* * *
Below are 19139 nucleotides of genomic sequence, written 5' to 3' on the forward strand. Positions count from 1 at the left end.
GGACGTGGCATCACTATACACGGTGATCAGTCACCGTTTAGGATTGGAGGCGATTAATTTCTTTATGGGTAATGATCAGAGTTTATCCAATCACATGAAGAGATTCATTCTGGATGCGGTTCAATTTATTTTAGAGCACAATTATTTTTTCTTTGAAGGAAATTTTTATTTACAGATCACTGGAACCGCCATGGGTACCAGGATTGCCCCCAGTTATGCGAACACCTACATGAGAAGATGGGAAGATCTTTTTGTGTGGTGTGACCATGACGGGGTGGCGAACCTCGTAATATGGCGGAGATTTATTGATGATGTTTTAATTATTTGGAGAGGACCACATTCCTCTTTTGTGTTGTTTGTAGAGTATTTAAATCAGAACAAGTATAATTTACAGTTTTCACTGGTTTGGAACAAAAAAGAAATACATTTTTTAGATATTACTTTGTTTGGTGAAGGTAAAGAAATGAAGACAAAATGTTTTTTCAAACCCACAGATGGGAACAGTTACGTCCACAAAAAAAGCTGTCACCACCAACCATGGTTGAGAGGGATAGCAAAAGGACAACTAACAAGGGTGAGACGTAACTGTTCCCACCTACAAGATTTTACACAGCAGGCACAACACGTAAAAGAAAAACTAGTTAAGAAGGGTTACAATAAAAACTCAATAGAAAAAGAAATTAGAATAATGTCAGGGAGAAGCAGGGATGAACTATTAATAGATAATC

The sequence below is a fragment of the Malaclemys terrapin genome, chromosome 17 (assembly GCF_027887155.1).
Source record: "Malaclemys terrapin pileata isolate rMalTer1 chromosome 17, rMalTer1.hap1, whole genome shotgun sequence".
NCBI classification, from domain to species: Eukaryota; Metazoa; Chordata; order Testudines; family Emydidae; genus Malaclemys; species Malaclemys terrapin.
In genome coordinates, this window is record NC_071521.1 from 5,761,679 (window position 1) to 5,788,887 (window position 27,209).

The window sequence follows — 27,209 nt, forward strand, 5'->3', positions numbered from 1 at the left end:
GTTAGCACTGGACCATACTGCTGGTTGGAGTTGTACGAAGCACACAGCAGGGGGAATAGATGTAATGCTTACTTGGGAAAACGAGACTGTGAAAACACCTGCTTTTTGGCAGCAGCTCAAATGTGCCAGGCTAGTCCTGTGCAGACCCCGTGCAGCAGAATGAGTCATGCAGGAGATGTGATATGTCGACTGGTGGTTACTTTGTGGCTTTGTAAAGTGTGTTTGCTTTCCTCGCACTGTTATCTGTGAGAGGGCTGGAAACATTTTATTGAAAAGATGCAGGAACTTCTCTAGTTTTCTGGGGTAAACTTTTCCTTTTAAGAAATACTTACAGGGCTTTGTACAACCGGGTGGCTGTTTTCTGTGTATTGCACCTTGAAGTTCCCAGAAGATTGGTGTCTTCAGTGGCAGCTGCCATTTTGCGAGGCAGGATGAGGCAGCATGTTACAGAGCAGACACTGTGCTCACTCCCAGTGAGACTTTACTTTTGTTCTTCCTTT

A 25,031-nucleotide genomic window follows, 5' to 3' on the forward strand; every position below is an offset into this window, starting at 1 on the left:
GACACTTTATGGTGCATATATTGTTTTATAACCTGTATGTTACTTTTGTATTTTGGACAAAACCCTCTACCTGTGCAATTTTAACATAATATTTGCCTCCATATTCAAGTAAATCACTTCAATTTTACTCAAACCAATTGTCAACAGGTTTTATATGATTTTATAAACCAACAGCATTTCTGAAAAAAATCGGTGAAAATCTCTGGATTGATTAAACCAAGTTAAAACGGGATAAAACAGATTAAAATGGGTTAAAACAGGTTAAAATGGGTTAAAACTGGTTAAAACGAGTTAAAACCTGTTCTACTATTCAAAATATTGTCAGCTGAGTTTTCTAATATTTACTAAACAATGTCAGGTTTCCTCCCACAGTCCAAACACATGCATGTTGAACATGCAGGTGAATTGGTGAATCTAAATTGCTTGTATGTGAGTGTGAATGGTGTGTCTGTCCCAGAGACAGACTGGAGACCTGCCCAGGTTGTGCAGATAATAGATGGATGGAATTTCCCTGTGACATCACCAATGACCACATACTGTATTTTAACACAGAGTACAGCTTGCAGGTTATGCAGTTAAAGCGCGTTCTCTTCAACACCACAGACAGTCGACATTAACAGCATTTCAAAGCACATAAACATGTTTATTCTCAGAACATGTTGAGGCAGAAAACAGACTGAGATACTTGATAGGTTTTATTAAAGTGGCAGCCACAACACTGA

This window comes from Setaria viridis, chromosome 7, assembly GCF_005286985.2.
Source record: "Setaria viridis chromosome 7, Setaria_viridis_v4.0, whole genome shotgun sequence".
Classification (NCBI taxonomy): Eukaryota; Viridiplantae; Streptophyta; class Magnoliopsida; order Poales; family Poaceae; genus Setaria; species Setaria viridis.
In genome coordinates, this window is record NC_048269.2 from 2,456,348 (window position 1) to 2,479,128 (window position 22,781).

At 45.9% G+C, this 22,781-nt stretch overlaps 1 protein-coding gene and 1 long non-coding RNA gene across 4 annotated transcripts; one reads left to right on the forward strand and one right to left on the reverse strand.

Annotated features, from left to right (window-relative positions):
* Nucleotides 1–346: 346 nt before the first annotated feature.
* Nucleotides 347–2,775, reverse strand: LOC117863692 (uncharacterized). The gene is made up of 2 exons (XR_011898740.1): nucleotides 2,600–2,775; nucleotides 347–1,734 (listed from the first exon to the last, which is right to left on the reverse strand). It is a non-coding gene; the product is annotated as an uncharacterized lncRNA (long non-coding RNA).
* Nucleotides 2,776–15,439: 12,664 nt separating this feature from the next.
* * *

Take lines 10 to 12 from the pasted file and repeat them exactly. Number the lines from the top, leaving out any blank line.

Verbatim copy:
GACACTTTATGGTGCATATATTGTTTTATAACCTGTATGTTACTTTTGTATTTTGGACAAAACCCTCTACCTGTGCAATTTTAACATAATATTTGCCTCCATATTCAAGTAAATCACTTCAATTTTACTCAAACCAATTGTCAACAGGTTTTATATGATTTTATAAACCAACAGCATTTCTGAAAAAAATCGGTGAAAATCTCTGGATTGATTAAACCAAGTTAAAACGGGATAAAACAGATTAAAATGGGTTAAAACAGGTTAAAATGGGTTAAAACTGGTTAAAACGAGTTAAAACCTGTTCTACTATTCAAAATATTGTCAGCTGAGTTTTCTAATATTTACTAAACAATGTCAGGTTTCCTCCCACAGTCCAAACACATGCATGTTGAACATGCAGGTGAATTGGTGAATCTAAATTGCTTGTATGTGAGTGTGAATGGTGTGTCTGTCCCAGAGACAGACTGGAGACCTGCCCAGGTTGTGCAGATAATAGATGGATGGAATTTCCCTGTGACATCACCAATGACCACATACTGTATTTTAACACAGAGTACAGCTTGCAGGTTATGCAGTTAAAGCGCGTTCTCTTCAACACCACAGACAGTCGACATTAACAGCATTTCAAAGCACATAAACATGTTTATTCTCAGAACATGTTGAGGCAGAAAACAGACTGAGATACTTGATAGGTTTTATTAAAGTGGCAGCCACAACACTGA

This window comes from Setaria viridis, chromosome 7, assembly GCF_005286985.2.
Source record: "Setaria viridis chromosome 7, Setaria_viridis_v4.0, whole genome shotgun sequence".